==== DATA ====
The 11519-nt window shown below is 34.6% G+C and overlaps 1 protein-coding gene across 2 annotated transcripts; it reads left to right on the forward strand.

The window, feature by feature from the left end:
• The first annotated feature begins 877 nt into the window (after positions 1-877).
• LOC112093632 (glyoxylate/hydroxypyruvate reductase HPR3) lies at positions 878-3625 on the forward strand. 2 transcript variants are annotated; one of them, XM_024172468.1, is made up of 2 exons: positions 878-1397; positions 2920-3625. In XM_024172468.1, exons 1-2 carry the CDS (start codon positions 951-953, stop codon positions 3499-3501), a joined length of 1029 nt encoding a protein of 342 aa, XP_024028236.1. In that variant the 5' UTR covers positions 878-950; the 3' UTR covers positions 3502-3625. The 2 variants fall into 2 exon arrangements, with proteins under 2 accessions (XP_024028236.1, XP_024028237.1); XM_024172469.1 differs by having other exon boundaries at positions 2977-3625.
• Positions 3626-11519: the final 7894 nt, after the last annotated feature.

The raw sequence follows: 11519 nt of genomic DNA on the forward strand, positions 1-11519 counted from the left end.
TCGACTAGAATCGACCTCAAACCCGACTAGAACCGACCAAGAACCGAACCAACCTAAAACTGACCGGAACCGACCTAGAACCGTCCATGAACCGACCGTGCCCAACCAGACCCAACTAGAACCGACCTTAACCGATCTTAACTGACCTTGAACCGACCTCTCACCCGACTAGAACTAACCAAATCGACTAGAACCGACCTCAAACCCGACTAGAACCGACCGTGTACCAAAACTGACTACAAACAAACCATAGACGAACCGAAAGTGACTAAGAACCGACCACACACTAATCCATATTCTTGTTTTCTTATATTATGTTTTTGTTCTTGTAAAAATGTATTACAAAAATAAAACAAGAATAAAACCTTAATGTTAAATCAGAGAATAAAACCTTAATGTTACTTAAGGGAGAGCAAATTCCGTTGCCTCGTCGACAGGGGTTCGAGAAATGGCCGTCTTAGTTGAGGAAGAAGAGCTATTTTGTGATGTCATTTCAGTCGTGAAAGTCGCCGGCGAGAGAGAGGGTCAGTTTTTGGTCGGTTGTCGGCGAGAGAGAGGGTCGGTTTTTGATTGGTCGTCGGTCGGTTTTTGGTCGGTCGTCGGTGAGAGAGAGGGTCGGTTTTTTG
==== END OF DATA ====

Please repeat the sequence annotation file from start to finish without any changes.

The 11519-nt window shown below is 34.6% G+C and overlaps 1 protein-coding gene across 2 annotated transcripts; it reads left to right on the forward strand.

The window, feature by feature from the left end:
• The first annotated feature begins 877 nt into the window (after positions 1-877).
• LOC112093632 (glyoxylate/hydroxypyruvate reductase HPR3) lies at positions 878-3625 on the forward strand. 2 transcript variants are annotated; one of them, XM_024172468.1, is made up of 2 exons: positions 878-1397; positions 2920-3625. In XM_024172468.1, exons 1-2 carry the CDS (start codon positions 951-953, stop codon positions 3499-3501), a joined length of 1029 nt encoding a protein of 342 aa, XP_024028236.1. In that variant the 5' UTR covers positions 878-950; the 3' UTR covers positions 3502-3625. The 2 variants fall into 2 exon arrangements, with proteins under 2 accessions (XP_024028236.1, XP_024028237.1); XM_024172469.1 differs by having other exon boundaries at positions 2977-3625.
• Positions 3626-11519: the final 7894 nt, after the last annotated feature.

The raw sequence follows: 11519 nt of genomic DNA on the forward strand, positions 1-11519 counted from the left end.
TCGACTAGAATCGACCTCAAACCCGACTAGAACCGACCAAGAACCGAACCAACCTAAAACTGACCGGAACCGACCTAGAACCGTCCATGAACCGACCGTGCCCAACCAGACCCAACTAGAACCGACCTTAACCGATCTTAACTGACCTTGAACCGACCTCTCACCCGACTAGAACTAACCAAATCGACTAGAACCGACCTCAAACCCGACTAGAACCGACCGTGTACCAAAACTGACTACAAACAAACCATAGACGAACCGAAAGTGACTAAGAACCGACCACACACTAATCCATATTCTTGTTTTCTTATATTATGTTTTTGTTCTTGTAAAAATGTATTACAAAAATAAAACAAGAATAAAACCTTAATGTTAAATCAGAGAATAAAACCTTAATGTTACTTAAGGGAGAGCAAATTCCGTTGCCTCGTCGACAGGGGTTCGAGAAATGGCCGTCTTAGTTGAGGAAGAAGAGCTATTTTGTGATGTCATTTCAGTCGTGAAAGTCGCCGGCGAGAGAGAGGGTCAGTTTTTGGTCGGTTGTCGGCGAGAGAGAGGGTCGGTTTTTGATTGGTCGTCGGTCGGTTTTTGGTCGGTCGTCGGTGAGAGAGAGGGTCGGTTTTTTG